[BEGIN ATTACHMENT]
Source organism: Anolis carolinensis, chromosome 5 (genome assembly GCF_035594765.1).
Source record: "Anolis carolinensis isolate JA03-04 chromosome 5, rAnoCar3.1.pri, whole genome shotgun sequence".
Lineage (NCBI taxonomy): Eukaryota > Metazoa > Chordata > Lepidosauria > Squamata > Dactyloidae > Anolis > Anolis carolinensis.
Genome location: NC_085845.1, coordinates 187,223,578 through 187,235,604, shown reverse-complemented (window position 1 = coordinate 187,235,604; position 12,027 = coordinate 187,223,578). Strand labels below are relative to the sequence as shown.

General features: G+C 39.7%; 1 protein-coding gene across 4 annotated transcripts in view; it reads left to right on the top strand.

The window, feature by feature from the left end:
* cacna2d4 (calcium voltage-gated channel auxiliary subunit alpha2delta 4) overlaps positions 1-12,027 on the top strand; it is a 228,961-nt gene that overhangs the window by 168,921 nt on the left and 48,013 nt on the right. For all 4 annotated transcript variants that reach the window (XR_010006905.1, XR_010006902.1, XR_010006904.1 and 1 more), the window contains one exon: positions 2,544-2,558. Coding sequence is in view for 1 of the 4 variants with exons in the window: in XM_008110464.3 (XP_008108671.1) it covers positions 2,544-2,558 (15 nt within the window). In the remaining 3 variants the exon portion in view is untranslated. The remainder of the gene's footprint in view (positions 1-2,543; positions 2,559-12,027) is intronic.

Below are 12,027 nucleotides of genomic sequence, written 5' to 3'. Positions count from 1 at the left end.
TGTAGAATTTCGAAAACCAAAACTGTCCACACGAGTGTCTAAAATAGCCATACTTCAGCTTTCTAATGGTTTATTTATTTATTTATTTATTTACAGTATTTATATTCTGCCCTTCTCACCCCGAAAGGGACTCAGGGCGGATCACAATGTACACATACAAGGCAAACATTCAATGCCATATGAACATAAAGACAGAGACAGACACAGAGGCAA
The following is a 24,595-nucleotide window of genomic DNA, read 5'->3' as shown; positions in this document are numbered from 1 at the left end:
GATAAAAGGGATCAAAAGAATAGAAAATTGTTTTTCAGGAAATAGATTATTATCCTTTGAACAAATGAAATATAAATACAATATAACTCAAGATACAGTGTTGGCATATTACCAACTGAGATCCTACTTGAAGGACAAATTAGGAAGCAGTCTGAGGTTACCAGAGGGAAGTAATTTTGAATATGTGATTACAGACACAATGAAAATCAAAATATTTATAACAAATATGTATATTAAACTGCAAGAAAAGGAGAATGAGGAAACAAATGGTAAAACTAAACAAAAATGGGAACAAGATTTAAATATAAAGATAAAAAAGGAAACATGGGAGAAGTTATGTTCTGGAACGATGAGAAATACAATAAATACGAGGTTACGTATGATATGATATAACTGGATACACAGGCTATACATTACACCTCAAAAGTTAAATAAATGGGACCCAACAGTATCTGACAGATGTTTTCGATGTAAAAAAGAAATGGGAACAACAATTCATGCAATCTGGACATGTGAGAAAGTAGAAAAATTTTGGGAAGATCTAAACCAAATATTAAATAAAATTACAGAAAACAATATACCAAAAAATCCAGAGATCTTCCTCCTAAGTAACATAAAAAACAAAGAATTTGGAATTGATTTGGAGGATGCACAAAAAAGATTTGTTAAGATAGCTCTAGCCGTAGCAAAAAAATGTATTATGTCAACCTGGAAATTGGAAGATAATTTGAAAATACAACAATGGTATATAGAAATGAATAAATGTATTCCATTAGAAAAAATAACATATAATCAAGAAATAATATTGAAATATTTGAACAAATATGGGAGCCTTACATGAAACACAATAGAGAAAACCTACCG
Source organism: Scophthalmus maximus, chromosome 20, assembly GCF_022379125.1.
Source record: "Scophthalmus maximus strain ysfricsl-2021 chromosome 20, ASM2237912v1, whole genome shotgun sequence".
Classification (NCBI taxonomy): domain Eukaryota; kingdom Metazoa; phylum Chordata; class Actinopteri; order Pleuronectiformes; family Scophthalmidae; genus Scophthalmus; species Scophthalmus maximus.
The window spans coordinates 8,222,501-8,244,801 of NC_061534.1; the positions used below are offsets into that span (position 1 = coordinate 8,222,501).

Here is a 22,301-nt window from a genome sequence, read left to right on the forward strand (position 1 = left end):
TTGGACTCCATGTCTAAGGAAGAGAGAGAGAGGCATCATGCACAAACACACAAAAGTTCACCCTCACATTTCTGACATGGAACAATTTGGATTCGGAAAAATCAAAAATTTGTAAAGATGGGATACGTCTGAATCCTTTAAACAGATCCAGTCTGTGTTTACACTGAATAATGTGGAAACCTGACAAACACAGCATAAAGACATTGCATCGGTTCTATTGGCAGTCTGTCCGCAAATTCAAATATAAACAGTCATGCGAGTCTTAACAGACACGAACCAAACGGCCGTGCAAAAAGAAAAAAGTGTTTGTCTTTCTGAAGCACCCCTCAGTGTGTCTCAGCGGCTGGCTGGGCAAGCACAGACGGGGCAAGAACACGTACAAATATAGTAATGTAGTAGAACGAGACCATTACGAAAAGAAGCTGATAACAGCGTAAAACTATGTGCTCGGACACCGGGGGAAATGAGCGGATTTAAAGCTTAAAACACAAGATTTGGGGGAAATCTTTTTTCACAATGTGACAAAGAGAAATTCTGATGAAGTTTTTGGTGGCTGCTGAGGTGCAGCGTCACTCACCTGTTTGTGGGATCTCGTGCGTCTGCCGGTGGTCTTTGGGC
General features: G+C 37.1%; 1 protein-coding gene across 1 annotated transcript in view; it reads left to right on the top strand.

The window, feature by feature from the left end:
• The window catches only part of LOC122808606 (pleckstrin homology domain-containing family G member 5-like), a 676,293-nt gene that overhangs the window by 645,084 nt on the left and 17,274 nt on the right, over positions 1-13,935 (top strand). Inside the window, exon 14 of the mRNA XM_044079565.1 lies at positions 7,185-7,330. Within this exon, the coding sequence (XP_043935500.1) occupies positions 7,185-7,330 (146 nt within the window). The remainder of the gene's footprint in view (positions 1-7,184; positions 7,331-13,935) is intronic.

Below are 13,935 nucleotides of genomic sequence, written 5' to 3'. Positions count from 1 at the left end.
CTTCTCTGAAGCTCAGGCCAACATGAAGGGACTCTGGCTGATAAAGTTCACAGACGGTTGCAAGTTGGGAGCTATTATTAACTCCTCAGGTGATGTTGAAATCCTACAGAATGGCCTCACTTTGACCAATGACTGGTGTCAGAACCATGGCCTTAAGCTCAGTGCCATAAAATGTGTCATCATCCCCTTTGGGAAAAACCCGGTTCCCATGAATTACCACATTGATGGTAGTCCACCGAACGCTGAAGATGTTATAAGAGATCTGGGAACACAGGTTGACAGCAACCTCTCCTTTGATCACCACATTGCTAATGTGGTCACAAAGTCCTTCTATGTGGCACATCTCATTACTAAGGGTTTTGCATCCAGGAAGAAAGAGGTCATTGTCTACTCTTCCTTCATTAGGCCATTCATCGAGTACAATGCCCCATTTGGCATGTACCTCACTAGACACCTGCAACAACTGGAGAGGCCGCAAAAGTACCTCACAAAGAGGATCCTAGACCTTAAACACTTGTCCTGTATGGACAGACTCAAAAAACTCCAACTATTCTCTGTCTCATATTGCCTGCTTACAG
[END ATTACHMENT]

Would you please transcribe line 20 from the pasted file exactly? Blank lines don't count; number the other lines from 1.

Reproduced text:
• The window catches only part of LOC122808606 (pleckstrin homology domain-containing family G member 5-like), a 676,293-nt gene that overhangs the window by 645,084 nt on the left and 17,274 nt on the right, over positions 1-13,935 (top strand). Inside the window, exon 14 of the mRNA XM_044079565.1 lies at positions 7,185-7,330. Within this exon, the coding sequence (XP_043935500.1) occupies positions 7,185-7,330 (146 nt within the window). The remainder of the gene's footprint in view (positions 1-7,184; positions 7,331-13,935) is intronic.